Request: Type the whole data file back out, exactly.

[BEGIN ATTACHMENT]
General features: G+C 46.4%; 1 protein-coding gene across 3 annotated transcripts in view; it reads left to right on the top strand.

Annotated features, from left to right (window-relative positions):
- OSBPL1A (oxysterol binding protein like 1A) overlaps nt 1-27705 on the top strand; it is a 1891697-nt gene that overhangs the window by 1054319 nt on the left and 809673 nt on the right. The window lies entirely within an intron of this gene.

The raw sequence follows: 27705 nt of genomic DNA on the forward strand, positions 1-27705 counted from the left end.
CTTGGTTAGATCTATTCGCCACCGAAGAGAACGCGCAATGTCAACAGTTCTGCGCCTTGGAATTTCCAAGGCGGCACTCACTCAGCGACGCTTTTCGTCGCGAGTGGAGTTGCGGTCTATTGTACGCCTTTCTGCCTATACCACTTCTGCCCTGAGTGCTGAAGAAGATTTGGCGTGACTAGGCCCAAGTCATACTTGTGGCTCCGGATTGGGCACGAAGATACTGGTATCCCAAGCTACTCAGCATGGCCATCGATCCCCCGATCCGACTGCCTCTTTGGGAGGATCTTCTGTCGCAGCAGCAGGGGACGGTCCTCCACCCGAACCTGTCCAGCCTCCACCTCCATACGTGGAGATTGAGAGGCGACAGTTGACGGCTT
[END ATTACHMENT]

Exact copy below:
General features: G+C 46.4%; 1 protein-coding gene across 3 annotated transcripts in view; it reads left to right on the top strand.

Annotated features, from left to right (window-relative positions):
- OSBPL1A (oxysterol binding protein like 1A) overlaps nt 1-27705 on the top strand; it is a 1891697-nt gene that overhangs the window by 1054319 nt on the left and 809673 nt on the right. The window lies entirely within an intron of this gene.

The raw sequence follows: 27705 nt of genomic DNA on the forward strand, positions 1-27705 counted from the left end.
CTTGGTTAGATCTATTCGCCACCGAAGAGAACGCGCAATGTCAACAGTTCTGCGCCTTGGAATTTCCAAGGCGGCACTCACTCAGCGACGCTTTTCGTCGCGAGTGGAGTTGCGGTCTATTGTACGCCTTTCTGCCTATACCACTTCTGCCCTGAGTGCTGAAGAAGATTTGGCGTGACTAGGCCCAAGTCATACTTGTGGCTCCGGATTGGGCACGAAGATACTGGTATCCCAAGCTACTCAGCATGGCCATCGATCCCCCGATCCGACTGCCTCTTTGGGAGGATCTTCTGTCGCAGCAGCAGGGGACGGTCCTCCACCCGAACCTGTCCAGCCTCCACCTCCATACGTGGAGATTGAGAGGCGACAGTTGACGGCTT